Monday, 6 September 2010
No Tragedy For Hamlet At Dulwich
Unless you’ve been living in a cave or driving through a really long tunnel recently, you’ll know that Saturday, what with the international break, saw the brilliant Non-League Day concept come to fruition. And after the steady stream of publicity over the last few weeks, it appears to have been a success. Gates were up, anecdotally at least, and instead of watching millionaires kicking each other and falling over theatrically for 90 minutes, we got to see life at the wider wedge of football’s pyramid.
As mentioned last week, our choice was the grandly monikered Champion Hill Stadium, home of Dulwich Hamlet FC. Small yes, but attractive nonetheless. Even more attractive when it was a mere £6 admission and when, a la enormous gigs and rowdy pubs, you could take your pint outside if you were prepared to drink it from a plastic cup. Dulwich is also a club at that great size where the toilets are still those of a bar, rather than a football ground – by which I mean you don’t all line up, piss against a wall and stare furiously at the same brick, such is the proximity of your neighbour.
There was a proper-looking warm-up underway when we arrived; lots of cones and energetic keep-ball and keepers plucking crosses out of the air. Reassuringly though, this did descend into most of the squad, having knocked the balls around for a bit between themselves, lining up to take ‘free kicks’. I have to use this term in the loosest sense, because most either drifted over both goal and wall (surrounding the ground, not of defenders), or went in the goal having not left the ground.
I must stress at this point that I am not writing to poke fun – far from it. Dulwich’s application and effort was excellent, as was that of the visitors and league leaders, Burgess Hill. But there are a couple of non-league spotters badge moments I have to share. Firstly, a free kick clearing both walls and the goal to be followed seconds later by a wailing car alarm from somewhere outside. Secondly, Dulwich’s monster centre-back clearing the ball into the back of a falling team-mate’s head and watching it cannon back past him for an opposition throw-in. Thirdly, and perhaps best of all, Burgess Hill’s covering defender clearing a through ball on the volley out of the ground and over TWO HOUSES. TWO WHOLE HOUSES. The only other thing I’ve ever seen go that high is an aeroplane.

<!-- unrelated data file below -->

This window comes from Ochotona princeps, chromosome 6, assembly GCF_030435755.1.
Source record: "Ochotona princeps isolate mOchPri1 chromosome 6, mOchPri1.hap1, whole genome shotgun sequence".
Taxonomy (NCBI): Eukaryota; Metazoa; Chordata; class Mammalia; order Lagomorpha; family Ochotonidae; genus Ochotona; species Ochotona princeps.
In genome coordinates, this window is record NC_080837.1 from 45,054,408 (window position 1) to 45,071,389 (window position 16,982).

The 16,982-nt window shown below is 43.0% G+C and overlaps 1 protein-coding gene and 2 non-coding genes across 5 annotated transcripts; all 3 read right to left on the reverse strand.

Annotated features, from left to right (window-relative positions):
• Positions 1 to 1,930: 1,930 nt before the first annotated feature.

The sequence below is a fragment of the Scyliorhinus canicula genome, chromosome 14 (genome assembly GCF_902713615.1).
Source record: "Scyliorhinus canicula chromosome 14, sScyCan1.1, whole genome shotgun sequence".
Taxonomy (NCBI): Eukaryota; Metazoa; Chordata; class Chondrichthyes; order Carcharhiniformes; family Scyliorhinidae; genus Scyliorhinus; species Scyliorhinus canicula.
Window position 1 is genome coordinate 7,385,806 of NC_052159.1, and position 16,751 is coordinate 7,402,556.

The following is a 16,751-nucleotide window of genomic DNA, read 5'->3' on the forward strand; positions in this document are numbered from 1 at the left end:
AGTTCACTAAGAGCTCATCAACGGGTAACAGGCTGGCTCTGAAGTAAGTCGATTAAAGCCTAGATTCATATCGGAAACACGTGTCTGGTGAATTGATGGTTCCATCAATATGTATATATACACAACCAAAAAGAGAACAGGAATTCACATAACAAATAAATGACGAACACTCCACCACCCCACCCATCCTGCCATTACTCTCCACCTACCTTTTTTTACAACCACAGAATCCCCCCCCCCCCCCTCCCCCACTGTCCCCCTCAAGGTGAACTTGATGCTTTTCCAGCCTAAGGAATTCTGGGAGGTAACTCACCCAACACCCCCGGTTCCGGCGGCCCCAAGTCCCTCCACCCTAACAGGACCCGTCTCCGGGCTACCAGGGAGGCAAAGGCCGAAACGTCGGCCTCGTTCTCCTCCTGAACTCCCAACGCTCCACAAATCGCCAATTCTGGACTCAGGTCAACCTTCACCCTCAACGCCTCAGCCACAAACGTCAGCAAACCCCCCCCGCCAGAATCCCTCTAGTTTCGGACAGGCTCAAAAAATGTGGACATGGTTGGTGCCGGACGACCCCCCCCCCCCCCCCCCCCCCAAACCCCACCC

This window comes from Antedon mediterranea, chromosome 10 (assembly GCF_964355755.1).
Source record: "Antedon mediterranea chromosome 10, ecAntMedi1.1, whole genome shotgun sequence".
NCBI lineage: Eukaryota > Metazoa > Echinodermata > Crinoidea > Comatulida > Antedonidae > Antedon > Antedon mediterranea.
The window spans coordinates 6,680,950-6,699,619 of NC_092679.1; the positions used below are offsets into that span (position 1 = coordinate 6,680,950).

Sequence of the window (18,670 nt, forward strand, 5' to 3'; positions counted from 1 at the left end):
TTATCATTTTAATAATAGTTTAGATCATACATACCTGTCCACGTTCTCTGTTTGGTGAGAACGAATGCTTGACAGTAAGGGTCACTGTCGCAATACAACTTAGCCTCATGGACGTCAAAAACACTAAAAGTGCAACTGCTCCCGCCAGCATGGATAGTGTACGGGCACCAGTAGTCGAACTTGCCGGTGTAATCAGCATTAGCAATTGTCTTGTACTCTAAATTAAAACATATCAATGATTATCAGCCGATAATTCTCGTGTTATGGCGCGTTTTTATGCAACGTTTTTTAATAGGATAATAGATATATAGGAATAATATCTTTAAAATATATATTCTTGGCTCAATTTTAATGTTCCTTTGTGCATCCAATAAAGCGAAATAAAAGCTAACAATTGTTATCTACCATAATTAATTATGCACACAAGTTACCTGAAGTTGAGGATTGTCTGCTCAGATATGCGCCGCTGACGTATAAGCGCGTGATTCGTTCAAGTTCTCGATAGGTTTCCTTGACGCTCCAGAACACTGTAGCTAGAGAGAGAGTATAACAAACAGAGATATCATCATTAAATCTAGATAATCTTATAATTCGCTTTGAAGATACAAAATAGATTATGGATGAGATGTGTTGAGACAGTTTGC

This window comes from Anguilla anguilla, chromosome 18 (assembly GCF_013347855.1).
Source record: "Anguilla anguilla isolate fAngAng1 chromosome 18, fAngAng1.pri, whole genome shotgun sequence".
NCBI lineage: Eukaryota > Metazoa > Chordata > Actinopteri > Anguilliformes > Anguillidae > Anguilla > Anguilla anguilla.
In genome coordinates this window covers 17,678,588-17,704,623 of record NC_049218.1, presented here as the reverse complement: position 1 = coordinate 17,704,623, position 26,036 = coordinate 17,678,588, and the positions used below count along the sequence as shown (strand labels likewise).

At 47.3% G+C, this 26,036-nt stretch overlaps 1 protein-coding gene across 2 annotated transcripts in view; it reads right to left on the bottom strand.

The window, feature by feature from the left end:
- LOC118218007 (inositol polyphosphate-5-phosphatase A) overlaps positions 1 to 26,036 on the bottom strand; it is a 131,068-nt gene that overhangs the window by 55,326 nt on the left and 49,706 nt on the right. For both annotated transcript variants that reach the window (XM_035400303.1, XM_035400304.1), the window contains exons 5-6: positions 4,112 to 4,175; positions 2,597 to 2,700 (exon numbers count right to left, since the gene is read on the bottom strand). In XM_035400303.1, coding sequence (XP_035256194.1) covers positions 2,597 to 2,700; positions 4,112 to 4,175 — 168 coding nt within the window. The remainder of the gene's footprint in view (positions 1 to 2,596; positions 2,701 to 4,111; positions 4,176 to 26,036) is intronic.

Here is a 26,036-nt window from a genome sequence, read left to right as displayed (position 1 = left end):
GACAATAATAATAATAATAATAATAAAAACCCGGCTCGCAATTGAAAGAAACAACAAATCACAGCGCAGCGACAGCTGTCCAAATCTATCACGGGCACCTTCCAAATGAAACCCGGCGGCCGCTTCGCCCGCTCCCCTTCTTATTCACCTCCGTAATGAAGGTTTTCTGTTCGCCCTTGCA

As football matches go though, this wasn’t a bad one at all. The general feeling was that Dulwich weren’t going to come out of the game with much once they went behind, having spent the early part of the season surrendering advantages, rather than mounting assaults on those of other teams. They consequently made it even more difficult for themselves by a second extremely soft goal – the first had been from a fairly harmless cross, but the second was even worse, coming as it did directly from an even more harmless corner, which somehow beat the keeper at his near post.
It had been a fairly even game for the most part. Burgess Hill may have fashioned slightly better chances, but Dulwich missed a couple of good opportunities themselves and had a goal disallowed. But a wonder goal from Nyren Clunis got them back into it and sparked an otherwise passive crowd into a fairly lively last 10 minutes. Ultimately though, a lack of incisiveness in the final third did for Dulwich in a game of relatively few chances.
But what a great afternoon out. I don’t know if it was the neutrality or the general good-natured feel to the place, but for a change watching the football was fun, free from the usual tribal, alpha male chest-beating abuse of and from other fans. In itself that was refreshing, but I know, when I go and watch Macc away at Wycombe on Saturday, I’ll be just as pleased that it’s a game I can really get involved in. I suppose that highlights Non-League Day’s raison d’etre. It never pretended to be a charity appeal, or a corporate drive to get you to snap up season tickets to your local team.
Credit to James Doe for the way the whole campaign has been (and will continue to be) conducted. It encapsulated everything that’s good about lower league football. There wasn’t any pressure to go, the idea just was what it was, much like all the clubs, managers and players at this level of football. If you wanted to go, great. If you didn’t, rest assured that the 22 on the pitch would be combining hoofing, commitment and occasional brilliance regardless. For this reason, they and the cause deserve continued support when the next opportunity like this arises.